“A lot of people can't stand to sit through a three-hour movie.”
You and your friend are at dinner after seeing a three-hour-long movie. The movie was good, but the cinema was almost empty. You and your friend are discussing why people didn't go to that movie.
A lot of people can't stand to sit through a three-hour movie.
Talk about something you don't like at all with the phrase "I can't stand ___":
I can't stand olives!
I can't stand being apart from you for so long.
I can't stand people who make racist jokes.
I can't stand to see an animal in pain.
You can talk about other people with this phrase as well:
Some people can't stand losing.
She can't stand it when people talk while they're chewing their food.
It's not that common to use "stand" this way in positive sentences. Instead of saying that you can stand something, say that you can "tolerate" or "handle" it:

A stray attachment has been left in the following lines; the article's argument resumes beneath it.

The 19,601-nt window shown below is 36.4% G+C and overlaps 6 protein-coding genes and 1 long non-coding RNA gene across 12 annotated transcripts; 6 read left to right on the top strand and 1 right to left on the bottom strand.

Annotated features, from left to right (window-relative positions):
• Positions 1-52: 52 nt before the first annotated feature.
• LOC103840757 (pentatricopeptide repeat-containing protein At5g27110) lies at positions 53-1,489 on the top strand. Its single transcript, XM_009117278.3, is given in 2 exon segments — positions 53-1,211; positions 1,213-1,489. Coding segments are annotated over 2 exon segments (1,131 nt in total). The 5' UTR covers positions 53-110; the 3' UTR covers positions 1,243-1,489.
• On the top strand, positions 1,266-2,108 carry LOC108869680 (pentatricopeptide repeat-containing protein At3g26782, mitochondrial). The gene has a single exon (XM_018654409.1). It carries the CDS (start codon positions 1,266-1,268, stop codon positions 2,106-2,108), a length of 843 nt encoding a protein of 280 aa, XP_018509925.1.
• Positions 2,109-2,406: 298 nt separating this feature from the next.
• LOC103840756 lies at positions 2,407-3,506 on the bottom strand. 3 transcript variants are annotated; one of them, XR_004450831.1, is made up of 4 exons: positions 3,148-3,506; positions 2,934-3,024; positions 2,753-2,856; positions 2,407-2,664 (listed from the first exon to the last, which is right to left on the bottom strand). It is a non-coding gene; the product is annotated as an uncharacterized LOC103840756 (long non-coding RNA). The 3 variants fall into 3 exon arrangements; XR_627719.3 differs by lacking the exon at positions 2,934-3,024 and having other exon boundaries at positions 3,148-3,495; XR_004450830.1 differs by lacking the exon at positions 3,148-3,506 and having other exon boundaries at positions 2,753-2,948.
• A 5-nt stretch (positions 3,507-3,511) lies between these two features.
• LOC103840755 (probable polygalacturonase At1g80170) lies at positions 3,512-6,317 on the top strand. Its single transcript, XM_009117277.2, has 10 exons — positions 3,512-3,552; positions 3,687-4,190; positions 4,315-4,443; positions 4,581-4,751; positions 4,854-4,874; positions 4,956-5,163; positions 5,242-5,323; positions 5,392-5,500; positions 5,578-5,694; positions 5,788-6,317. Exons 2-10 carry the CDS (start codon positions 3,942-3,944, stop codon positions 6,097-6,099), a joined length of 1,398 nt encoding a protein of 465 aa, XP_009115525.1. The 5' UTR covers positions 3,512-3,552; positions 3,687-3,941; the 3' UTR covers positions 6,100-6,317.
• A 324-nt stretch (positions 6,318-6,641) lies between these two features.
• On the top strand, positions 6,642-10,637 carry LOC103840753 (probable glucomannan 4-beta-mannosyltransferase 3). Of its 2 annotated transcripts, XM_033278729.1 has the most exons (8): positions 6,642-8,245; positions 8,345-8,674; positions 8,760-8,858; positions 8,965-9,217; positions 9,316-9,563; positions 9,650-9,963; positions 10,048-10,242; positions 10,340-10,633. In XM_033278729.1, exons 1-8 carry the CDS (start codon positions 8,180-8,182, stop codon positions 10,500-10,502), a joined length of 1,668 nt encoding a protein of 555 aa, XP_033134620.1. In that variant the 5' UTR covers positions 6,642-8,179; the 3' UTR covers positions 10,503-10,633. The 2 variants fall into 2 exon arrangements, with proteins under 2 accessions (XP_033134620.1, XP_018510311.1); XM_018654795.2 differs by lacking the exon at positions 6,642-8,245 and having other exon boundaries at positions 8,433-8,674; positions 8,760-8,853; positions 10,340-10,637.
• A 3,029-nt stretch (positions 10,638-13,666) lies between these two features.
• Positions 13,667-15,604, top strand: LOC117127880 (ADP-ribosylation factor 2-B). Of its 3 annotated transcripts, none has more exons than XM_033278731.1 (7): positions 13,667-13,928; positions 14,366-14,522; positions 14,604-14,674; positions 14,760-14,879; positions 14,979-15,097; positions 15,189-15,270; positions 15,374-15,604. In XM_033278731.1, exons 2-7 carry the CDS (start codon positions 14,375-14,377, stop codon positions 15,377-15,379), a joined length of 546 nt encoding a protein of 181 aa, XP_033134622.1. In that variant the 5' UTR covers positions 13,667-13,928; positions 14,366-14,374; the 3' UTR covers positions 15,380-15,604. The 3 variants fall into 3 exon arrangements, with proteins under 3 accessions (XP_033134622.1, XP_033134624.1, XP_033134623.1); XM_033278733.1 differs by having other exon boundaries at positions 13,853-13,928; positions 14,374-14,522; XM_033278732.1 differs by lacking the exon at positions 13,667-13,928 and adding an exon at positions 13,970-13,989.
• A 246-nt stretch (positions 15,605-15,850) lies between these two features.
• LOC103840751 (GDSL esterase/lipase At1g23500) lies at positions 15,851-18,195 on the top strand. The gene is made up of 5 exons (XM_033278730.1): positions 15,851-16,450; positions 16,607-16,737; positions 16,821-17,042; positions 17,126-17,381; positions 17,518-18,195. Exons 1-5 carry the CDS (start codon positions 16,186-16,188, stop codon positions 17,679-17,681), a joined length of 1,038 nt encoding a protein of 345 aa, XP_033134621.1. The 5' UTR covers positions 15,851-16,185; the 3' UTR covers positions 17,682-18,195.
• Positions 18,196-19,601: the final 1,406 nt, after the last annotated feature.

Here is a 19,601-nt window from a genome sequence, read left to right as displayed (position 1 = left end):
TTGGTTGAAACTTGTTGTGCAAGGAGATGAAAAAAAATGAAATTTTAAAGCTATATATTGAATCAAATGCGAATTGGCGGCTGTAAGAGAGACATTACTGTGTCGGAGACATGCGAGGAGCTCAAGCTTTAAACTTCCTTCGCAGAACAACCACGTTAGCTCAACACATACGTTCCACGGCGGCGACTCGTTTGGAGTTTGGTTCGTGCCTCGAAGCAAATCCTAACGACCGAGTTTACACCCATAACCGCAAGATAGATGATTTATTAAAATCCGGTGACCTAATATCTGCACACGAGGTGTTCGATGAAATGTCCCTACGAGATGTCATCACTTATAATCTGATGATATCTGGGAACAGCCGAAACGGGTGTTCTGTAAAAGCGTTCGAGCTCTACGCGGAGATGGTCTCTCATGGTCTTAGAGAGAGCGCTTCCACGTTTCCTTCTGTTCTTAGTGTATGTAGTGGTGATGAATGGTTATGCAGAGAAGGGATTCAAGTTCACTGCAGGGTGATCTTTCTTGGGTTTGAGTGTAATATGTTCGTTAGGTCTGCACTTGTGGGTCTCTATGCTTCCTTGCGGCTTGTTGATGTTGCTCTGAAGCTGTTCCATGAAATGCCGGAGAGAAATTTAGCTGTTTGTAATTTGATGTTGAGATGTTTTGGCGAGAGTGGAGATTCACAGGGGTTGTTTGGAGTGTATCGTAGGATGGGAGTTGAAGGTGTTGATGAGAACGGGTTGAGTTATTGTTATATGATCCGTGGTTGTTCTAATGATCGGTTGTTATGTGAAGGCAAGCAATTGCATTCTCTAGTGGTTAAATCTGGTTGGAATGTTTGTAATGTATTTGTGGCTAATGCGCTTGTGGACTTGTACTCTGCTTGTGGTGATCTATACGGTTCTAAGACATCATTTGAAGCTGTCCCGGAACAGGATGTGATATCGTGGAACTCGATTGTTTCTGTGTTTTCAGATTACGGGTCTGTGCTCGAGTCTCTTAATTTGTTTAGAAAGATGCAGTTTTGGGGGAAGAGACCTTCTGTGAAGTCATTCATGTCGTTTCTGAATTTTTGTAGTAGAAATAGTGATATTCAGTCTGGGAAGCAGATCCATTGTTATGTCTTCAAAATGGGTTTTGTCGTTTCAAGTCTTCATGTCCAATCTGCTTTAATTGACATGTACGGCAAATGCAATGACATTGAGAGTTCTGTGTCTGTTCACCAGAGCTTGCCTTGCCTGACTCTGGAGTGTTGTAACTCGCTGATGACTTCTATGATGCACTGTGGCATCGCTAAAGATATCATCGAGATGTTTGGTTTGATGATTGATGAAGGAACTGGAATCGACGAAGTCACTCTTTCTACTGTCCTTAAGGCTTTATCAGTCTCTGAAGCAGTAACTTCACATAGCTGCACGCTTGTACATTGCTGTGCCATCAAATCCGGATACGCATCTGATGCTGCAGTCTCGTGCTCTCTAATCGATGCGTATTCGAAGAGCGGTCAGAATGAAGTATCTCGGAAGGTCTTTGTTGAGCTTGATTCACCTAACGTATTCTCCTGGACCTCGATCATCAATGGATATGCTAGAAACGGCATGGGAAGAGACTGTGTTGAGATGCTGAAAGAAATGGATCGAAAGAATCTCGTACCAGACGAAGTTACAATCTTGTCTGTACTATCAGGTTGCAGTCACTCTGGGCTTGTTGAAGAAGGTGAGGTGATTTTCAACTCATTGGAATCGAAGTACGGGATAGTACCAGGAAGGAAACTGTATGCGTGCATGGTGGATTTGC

A: Do you like rap music?
B: Yeah, it's not my favorite but I can usually tolerate it.
“Sitting through” something implies a boring, unenjoyable experience, or one that takes dedication and attention. It’s an experience where you sit, and probably watch or listen to something.
I sat through the whole presentation because I didn’t want to be rude and leave.
My kids are too young to sit through a whole show.
In “three-hour movie,” “three-hour” is an adjective that gives us information about the movie. You can easily describe the duration of an event this way. Note that “hour” is always singular, even though the number is three (or ten, or seven hundred.)
I signed up for a four-hour workshop.
“Hour” can be replaced with other words like “day,” “month,” or “year.”
It’s a two-year program.
I’m going on a four-day camping trip.